As the old saying goes: If at first you don’t succeed, try, try again. That’s what Courtney Rozen did for a Barbara L. Frye Scholarship from the Capitol Press Club of Florida. Rozen first applied four years ago—when she was still a senior in high school—and she wasn’t recognized. She subsequently applied during her first year at American University and missed the cut again. Yet in 2016 she won $2,000 in scholarship funds that go toward her American University education, and—keeping her winning streak alive—she was recently honored with another $2,000 for her work.
That persistence has served her well as editor-in-chief of The Eagle, a position she’s held since last April. It’s a bit like having a full-time job while taking a regular course load. To navigate a hectic schedule with demanding deadlines, she credits the dedication of her staff.
“When you hire people, or you have people around you, who are really smart, then it makes the job easier. That, and a whole lot of Diet Coke.”
Writing to Obama
Rozen grew up near Fort Lauderdale, in the suburb of Weston, Florida. With a graduating class of roughly 1,200 students, she attended one of the largest high schools in the nation. To avoid getting lost in the shuffle, she learned how to advocate for herself. It’s been both a helpful reporting skill and a valuable life attribute.
“Sometimes you’ve got to stand up for yourself, and sometimes you’ve got to be able to find the right person and get what you need done,” she says. “And when there’s a lot of people, and you’re 14 years old and you need your class changed, you’ve got to speak up. So that was a positive thing for me.”
During her early years, she was active in ballet, tap, and jazz dance. She eventually narrowed her focus to ballet, but it threatened to become an all-consuming commitment. “I had friends who were getting homeschooled, and I wasn’t willing to do that,” she explains. “I love it, but I just didn’t want to go that far with it.”
As a high school sophomore, she entered a Rand McNally essay contest and wrote a letter to President Barack Obama. The best essays selected secured a trip to Washington, DC. She didn’t meet Obama—and she has no idea if he ever read the essay—but the excursion changed her life, anyway. By chance of being in the neighborhood, Rozen’s parents suggested they visit AU.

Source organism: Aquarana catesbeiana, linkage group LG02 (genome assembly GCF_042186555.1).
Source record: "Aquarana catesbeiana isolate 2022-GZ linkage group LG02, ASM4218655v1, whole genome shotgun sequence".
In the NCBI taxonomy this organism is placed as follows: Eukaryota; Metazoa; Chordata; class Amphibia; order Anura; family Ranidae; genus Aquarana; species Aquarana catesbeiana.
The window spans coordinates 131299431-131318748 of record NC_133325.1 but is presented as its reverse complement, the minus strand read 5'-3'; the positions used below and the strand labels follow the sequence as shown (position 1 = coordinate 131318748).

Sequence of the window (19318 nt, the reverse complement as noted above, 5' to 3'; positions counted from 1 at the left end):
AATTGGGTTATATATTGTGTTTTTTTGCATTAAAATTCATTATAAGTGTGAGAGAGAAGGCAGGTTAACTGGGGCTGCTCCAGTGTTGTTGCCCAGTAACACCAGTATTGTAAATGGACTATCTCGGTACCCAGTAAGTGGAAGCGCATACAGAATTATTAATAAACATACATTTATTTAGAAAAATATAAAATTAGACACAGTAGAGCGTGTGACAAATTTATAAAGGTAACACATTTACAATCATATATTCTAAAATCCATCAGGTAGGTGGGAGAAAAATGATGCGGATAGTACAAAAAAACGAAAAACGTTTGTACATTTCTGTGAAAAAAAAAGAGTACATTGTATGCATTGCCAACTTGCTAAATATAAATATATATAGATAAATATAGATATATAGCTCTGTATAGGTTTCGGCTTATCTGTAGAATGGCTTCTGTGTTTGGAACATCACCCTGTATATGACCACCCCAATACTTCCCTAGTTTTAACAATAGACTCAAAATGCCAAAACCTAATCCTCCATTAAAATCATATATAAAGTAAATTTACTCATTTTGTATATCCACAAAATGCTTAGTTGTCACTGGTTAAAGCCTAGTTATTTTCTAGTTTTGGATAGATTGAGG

“I fell in love, and that was it. And I knew I wanted to come here,” she recalls.
Rozen hit the ground running at AU, covering student government for The Eagle during her first year. She later served as student life editor and news editor before becoming editor-in-chief.
Looking back on her time with The Eagle, she remembers a frenzied January 2017. For the events surrounding President Donald Trump’s inauguration, she anchored stories from The Eagle offices and personally covered the Women’s March. The following week, she prepared for and interviewed incoming AU president Sylvia Burwell on short notice, and The Eagle covered her launch event.
“January of last year was quite a month,” she says. “But that was very cool. I’ve had so many moments like that.”
There were tough stories about AU student deaths, which required care and sensitivity. “Those are the hardest ones for sure, because you’re calling friends and you’re calling family. And you’re just trying to not be too pushy and to be respectful.”
“Everybody Wanted to Work with Her”
Rozen has had numerous mentors at AU, including her two Eagle EIC predecessors, Shannon Scovel and Kate Magill. AU School of Communication assistant professor Amy Eisman taught Rozen in her Writing and Editing for Convergent Media course.
“Courtney is one of the more extraordinary students I’ve seen,” Eisman says. “Every time you talk to her, you think you’re talking to a peer. She can go as deep on any journalism issue topic as any of my friends.”
For Eisman’s class, Rozen worked on the Uncertain U journalism project about challenges facing international and immigrant students. They partnered with NBC4 Washington, which helped Rozen land an internship there. Later, during a class tour of NBC4 Washington, one of Rozen’s supervisors approached Eisman. “She said, ‘We just got an email about Courtney and what a great job she’s doing,’” Eisman recalls.
“Everybody wanted to work with her,” notes Eisman. “She loves to learn. She wants to get better. She never shies from difficult decisions.”
This May, Rozen will earn her bachelor’s degree in journalism, with a Spanish minor and a Spanish translation certificate. Rozen will stay on at AU to get her master’s in journalism and public affairs, and she wants to remain in Washington for the foreseeable future.
Though her journalism degree concentration is in broadcasting, she’d rather write for a newspaper or the digital side of a TV/radio operation. As much as she respects video work, Rozen says writing is more her native language.
“I feel like when I’m telling a story with broadcast, a lot of times you’re glazing and you’re not giving a lot of detail. And to me, the detail is what makes the story.”